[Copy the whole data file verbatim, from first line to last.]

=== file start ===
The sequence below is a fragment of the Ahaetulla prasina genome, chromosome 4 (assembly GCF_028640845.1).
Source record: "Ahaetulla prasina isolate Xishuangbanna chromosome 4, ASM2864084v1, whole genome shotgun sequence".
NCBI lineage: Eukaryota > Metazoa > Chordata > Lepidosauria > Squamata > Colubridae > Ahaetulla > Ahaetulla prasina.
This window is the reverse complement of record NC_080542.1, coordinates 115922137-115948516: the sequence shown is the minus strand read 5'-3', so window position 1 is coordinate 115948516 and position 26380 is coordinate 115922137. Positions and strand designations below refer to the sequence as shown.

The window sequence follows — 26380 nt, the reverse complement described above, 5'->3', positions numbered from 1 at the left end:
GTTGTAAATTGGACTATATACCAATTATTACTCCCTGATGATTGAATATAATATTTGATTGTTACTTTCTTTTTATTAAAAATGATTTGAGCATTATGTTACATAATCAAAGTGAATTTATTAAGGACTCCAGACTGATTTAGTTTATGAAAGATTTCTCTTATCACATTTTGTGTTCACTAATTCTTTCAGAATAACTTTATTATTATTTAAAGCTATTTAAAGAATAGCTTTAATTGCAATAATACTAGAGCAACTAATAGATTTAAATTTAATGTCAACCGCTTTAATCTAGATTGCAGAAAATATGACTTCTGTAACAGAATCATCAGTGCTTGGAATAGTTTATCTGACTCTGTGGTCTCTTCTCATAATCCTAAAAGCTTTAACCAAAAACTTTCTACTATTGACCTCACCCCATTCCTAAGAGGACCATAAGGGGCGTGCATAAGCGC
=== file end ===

The sequence below is a fragment of the Ahaetulla prasina genome, chromosome 4 (assembly GCF_028640845.1).
Source record: "Ahaetulla prasina isolate Xishuangbanna chromosome 4, ASM2864084v1, whole genome shotgun sequence".
NCBI lineage: Eukaryota > Metazoa > Chordata > Lepidosauria > Squamata > Colubridae > Ahaetulla > Ahaetulla prasina.
This window is the reverse complement of record NC_080542.1, coordinates 115922137-115948516: the sequence shown is the minus strand read 5'-3', so window position 1 is coordinate 115948516 and position 26380 is coordinate 115922137. Positions and strand designations below refer to the sequence as shown.

The window sequence follows — 26380 nt, the reverse complement described above, 5'->3', positions numbered from 1 at the left end:
GTTGTAAATTGGACTATATACCAATTATTACTCCCTGATGATTGAATATAATATTTGATTGTTACTTTCTTTTTATTAAAAATGATTTGAGCATTATGTTACATAATCAAAGTGAATTTATTAAGGACTCCAGACTGATTTAGTTTATGAAAGATTTCTCTTATCACATTTTGTGTTCACTAATTCTTTCAGAATAACTTTATTATTATTTAAAGCTATTTAAAGAATAGCTTTAATTGCAATAATACTAGAGCAACTAATAGATTTAAATTTAATGTCAACCGCTTTAATCTAGATTGCAGAAAATATGACTTCTGTAACAGAATCATCAGTGCTTGGAATAGTTTATCTGACTCTGTGGTCTCTTCTCATAATCCTAAAAGCTTTAACCAAAAACTTTCTACTATTGACCTCACCCCATTCCTAAGAGGACCATAAGGGGCGTGCATAAGCGC